In a recent speech before the Heritage Foundation, Senator Orrin Hatch (R, Utah) cited one of my column’s stating that I consider the claim of federal jurisdiction in the health care litigation to be a threat to federalism. That is certainly true (here). However, Senator Hatch then added that I had come to change my views over the course of the debate. That last addition is not accurate so I thought I would offer a brief response.
I should begin with two observations. First, most academics relished being quoted, even inaccurately. Indeed, raging academic egos would prefer an inaccurate quotation to no quotation at all. Second, Senator Hatch and I have had a number of both private and public discussions of the law through the years. I have always valued his genuine interest in the law despite our disagreements on some issues. We have not always disagreed, but when we have disagreed (such as on the D.C. Vote legislation) he has always been civil and respectful.
In his speech, Senator Hatch stated;
Only a couple of weeks ago, George Washington University law professor Jonathan Turley wrote in USA Today that the federal insurance mandate is “the greatest (and perhaps the most lethal)” threat to federalism in U.S. history. Federalism, he wrote, “was already on life support,” and this mandate could amount to a do-not-resuscitate order.
That is a startling admission from a liberal scholar who defends the health care law as good policy and last fall dismissed constitutional arguments against it as hardly worth discussing.
I am unsure what Senator Hatch is referencing concerning the dismissal of constitutional arguments, but I suspect it was based on remarks that I gave on Capitol Hill last year. On that occasion, I was asked to give the arguments in favor of the health care legislation. I agreed to appear on the express caveat to the organizers that I had reservations concerning the federalism implications of the proposals flouting around the hill. I agreed to present the argument on the other side as part of an overall discussion of the different legislative proposals.
At the event, I also stated my concern over the federalism implications. However, as I stated in the column referenced by Senator Hatch, I noted that Congress would have the clear advantage given the holdings in past cases. I stated that the Supreme Court would have to set aside some of those prior decisions to overturn the law — or engage in some pretty creative distinctions. I was certainly dismissive of those who argued that the law was clearly unconstitutional under existing precedent — as opposed to constitutional principles. I found efforts to reconcile cases like Wickard to support a challenge to be rather forced and implausible. Given the size of the health care economy and the broad definition given interstate commerce in Wickard (covering crops grown for purely intrastate consumption), I stated that existing case law would appear to give Congress ample room to pass such laws. The question is whether this assertion of jurisdiction will trigger a backlash on the Court that alters the existing case law.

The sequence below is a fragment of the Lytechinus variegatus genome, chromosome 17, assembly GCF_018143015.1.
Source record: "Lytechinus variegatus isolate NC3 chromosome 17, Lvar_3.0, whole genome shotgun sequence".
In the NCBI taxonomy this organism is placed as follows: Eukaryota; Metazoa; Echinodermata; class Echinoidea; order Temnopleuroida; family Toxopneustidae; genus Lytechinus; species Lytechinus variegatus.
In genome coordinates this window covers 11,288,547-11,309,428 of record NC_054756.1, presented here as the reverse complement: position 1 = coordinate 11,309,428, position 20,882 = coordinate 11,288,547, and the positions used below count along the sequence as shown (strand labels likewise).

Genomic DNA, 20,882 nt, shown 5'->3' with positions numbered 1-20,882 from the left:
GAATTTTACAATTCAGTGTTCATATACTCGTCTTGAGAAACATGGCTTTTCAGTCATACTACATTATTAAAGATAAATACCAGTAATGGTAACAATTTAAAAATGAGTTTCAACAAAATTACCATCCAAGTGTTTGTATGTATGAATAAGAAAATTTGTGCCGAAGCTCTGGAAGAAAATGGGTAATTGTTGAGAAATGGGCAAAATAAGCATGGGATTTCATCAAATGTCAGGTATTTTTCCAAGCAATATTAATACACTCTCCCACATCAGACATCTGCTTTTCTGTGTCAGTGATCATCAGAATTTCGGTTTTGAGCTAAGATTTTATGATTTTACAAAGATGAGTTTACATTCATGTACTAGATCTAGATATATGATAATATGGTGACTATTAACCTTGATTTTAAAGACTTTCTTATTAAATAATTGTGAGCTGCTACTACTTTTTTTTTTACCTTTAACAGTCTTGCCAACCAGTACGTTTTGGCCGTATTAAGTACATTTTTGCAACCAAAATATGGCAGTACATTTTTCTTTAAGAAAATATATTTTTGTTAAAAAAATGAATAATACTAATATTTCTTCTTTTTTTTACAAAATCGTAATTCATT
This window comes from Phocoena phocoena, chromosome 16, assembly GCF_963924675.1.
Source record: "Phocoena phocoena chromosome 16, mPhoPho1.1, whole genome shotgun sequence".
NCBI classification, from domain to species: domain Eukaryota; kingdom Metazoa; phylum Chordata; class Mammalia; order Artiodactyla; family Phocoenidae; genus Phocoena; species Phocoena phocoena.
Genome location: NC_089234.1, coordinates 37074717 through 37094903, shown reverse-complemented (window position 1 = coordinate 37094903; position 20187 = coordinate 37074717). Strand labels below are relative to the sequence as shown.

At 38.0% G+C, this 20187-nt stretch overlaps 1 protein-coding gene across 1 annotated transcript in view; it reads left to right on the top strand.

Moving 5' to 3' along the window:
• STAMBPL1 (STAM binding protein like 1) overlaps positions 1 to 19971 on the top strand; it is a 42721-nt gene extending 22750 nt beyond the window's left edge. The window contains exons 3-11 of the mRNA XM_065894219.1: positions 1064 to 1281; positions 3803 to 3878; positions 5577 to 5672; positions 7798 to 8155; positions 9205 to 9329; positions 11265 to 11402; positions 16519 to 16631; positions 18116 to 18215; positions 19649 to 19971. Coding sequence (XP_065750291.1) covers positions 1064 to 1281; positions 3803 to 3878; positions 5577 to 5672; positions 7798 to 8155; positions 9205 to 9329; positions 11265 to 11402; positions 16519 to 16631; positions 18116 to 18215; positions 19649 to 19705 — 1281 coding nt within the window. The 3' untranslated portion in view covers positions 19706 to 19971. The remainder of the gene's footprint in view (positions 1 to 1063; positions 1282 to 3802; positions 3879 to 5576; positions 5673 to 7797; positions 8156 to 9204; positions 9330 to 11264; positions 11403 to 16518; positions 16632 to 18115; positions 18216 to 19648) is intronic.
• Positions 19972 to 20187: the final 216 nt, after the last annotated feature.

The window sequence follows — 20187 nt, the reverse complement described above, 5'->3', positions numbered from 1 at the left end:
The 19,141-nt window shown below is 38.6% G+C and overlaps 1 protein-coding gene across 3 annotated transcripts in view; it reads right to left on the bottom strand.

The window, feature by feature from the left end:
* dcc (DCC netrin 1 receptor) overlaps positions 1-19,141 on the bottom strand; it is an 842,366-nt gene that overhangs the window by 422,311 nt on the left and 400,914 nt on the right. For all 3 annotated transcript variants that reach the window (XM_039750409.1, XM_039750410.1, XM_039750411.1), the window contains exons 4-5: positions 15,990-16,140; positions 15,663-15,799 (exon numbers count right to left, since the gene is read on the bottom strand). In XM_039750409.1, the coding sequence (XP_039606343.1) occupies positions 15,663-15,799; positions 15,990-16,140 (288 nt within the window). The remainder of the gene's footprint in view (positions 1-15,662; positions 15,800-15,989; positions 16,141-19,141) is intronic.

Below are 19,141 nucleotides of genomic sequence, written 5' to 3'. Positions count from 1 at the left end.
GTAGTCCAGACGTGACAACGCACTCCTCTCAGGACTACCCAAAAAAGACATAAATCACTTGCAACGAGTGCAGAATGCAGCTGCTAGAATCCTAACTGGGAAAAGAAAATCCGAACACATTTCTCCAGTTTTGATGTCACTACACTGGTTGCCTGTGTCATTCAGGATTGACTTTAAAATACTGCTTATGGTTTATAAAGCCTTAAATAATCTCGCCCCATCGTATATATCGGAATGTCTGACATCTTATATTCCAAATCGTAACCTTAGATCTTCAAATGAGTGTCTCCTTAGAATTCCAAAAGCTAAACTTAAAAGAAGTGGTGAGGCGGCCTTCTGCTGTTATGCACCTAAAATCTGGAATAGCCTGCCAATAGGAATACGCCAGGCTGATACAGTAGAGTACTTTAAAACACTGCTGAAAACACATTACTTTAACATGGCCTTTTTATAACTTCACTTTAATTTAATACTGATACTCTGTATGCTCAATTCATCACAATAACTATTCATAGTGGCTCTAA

During that event, I also criticized the way Congress was structuring the health care legislation and stated that I believed it would have been better to leave it up to states to opt in or opt out (at the possible cost of losing federal health care funding). That would have rendered much of this controversy moot.
Thus, I have always expressed concern over the federalism implications of the legislation, but I have also stated that the case law favors Congress — particularly on the lower court levels leading to the Supreme Court. My position has not changed as reflected in the above column. While I cannot always be right, I do try to be consistent. That is not to say that I have not changed my mind on some subjects through the years. This just does not happened to be one of them.
Ironically, the challenge to the health care legislation will rely heavily on the decision to overturning the Gun Free School Zones Act of 1990 in United States v. Alfonso Lopez, Jr., 514 U.S. 549 (1995). The Court struck down the law as clearly violative of state’s rights and federalism, which the Senate Republicans overwhelmingly supported with their Democratic colleagues.